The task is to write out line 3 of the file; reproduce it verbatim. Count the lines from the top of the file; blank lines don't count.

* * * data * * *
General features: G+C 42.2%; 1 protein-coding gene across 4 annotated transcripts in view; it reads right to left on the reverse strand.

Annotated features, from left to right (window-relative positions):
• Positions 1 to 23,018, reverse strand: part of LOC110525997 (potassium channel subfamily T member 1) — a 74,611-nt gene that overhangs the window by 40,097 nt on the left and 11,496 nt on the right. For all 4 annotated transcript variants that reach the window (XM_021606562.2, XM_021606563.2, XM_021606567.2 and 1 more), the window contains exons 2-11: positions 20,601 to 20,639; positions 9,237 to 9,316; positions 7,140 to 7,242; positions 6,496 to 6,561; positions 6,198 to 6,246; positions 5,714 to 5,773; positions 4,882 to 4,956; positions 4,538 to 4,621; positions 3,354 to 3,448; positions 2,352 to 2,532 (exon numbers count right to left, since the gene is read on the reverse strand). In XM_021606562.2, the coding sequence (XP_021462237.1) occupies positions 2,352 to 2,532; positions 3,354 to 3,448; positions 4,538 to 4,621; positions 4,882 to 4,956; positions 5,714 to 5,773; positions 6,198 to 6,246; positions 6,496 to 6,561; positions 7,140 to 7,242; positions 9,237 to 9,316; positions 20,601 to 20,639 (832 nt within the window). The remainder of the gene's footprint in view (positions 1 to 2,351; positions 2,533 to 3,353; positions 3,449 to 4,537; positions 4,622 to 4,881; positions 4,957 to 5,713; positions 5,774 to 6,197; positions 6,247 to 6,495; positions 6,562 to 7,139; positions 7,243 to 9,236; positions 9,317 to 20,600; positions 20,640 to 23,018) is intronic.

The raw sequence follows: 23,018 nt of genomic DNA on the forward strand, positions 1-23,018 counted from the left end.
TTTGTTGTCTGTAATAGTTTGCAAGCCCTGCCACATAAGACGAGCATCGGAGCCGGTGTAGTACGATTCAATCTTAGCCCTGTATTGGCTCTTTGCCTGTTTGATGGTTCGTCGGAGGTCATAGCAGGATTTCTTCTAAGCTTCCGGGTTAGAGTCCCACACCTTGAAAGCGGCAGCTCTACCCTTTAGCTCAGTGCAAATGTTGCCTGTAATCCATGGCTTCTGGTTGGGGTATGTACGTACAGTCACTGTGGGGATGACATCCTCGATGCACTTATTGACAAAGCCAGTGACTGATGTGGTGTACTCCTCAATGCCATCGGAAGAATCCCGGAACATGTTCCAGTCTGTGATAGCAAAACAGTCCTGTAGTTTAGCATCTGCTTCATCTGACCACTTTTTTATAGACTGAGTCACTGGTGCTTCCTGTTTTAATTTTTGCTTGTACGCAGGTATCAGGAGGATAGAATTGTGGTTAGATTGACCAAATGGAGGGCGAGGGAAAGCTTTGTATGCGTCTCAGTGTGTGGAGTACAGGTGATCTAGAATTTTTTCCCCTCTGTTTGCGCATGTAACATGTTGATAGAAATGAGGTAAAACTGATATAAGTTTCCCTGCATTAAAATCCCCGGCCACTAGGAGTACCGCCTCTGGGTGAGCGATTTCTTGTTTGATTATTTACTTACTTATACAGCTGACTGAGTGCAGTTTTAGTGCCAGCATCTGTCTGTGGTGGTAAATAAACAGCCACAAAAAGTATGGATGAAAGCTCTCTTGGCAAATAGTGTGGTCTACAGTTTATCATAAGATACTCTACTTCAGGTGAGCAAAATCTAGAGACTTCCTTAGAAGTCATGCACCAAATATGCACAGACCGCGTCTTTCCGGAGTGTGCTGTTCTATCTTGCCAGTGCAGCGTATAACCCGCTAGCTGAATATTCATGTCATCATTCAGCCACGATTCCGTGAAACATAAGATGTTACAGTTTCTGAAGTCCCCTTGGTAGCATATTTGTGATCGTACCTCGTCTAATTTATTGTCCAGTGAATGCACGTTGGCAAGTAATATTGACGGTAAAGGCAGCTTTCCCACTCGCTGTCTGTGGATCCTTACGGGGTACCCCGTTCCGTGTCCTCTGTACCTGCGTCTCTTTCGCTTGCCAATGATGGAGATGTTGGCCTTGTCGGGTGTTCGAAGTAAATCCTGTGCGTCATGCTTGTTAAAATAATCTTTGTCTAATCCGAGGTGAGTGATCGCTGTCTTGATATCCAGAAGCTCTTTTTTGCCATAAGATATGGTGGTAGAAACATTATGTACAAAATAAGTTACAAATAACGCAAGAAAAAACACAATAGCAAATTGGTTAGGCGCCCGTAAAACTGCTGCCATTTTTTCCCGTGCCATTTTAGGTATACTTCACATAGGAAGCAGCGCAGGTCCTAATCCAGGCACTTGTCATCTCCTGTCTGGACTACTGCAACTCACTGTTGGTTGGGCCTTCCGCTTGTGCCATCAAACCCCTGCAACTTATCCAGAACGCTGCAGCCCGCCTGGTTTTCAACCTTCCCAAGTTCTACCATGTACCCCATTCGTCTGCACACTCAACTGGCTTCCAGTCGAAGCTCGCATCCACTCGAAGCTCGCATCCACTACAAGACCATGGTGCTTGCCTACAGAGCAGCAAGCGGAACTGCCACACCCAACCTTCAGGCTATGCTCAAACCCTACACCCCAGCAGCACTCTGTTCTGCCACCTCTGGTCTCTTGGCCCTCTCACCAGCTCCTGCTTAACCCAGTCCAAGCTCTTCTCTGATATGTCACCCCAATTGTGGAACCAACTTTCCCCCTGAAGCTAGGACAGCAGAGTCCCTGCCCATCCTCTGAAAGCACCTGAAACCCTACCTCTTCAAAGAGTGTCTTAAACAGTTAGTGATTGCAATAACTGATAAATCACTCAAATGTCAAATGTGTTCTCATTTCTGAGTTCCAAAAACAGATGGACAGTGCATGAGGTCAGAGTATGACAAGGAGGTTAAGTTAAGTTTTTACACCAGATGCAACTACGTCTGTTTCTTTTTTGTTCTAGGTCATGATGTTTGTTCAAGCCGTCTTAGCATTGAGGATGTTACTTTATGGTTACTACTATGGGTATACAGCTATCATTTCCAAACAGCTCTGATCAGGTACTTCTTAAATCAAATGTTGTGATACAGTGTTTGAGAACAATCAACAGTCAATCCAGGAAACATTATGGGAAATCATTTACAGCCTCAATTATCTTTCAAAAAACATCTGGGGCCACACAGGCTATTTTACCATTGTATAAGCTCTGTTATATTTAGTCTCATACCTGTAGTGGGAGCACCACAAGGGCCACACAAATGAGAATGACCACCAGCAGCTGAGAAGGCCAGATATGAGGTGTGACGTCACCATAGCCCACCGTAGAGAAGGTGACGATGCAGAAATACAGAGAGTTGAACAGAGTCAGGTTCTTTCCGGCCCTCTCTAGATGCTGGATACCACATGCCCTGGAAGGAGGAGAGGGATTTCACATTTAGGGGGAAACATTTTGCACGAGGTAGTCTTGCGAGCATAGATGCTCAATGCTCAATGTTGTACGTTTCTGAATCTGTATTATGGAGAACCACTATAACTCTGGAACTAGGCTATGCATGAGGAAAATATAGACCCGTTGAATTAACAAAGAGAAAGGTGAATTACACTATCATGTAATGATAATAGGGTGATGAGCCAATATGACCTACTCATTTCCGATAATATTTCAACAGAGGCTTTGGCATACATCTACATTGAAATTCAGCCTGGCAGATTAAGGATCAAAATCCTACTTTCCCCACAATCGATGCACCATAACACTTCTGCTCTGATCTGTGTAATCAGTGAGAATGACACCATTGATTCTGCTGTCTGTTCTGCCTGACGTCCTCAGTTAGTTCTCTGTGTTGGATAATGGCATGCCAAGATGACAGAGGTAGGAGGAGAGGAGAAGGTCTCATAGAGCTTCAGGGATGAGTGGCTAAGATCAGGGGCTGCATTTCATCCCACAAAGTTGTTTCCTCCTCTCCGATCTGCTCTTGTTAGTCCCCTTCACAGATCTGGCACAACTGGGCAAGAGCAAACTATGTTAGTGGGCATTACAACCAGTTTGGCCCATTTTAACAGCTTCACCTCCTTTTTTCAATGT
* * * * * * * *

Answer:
• Positions 1 to 23,018, reverse strand: part of LOC110525997 (potassium channel subfamily T member 1) — a 74,611-nt gene that overhangs the window by 40,097 nt on the left and 11,496 nt on the right. For all 4 annotated transcript variants that reach the window (XM_021606562.2, XM_021606563.2, XM_021606567.2 and 1 more), the window contains exons 2-11: positions 20,601 to 20,639; positions 9,237 to 9,316; positions 7,140 to 7,242; positions 6,496 to 6,561; positions 6,198 to 6,246; positions 5,714 to 5,773; positions 4,882 to 4,956; positions 4,538 to 4,621; positions 3,354 to 3,448; positions 2,352 to 2,532 (exon numbers count right to left, since the gene is read on the reverse strand). In XM_021606562.2, the coding sequence (XP_021462237.1) occupies positions 2,352 to 2,532; positions 3,354 to 3,448; positions 4,538 to 4,621; positions 4,882 to 4,956; positions 5,714 to 5,773; positions 6,198 to 6,246; positions 6,496 to 6,561; positions 7,140 to 7,242; positions 9,237 to 9,316; positions 20,601 to 20,639 (832 nt within the window). The remainder of the gene's footprint in view (positions 1 to 2,351; positions 2,533 to 3,353; positions 3,449 to 4,537; positions 4,622 to 4,881; positions 4,957 to 5,713; positions 5,774 to 6,197; positions 6,247 to 6,495; positions 6,562 to 7,139; positions 7,243 to 9,236; positions 9,317 to 20,600; positions 20,640 to 23,018) is intronic.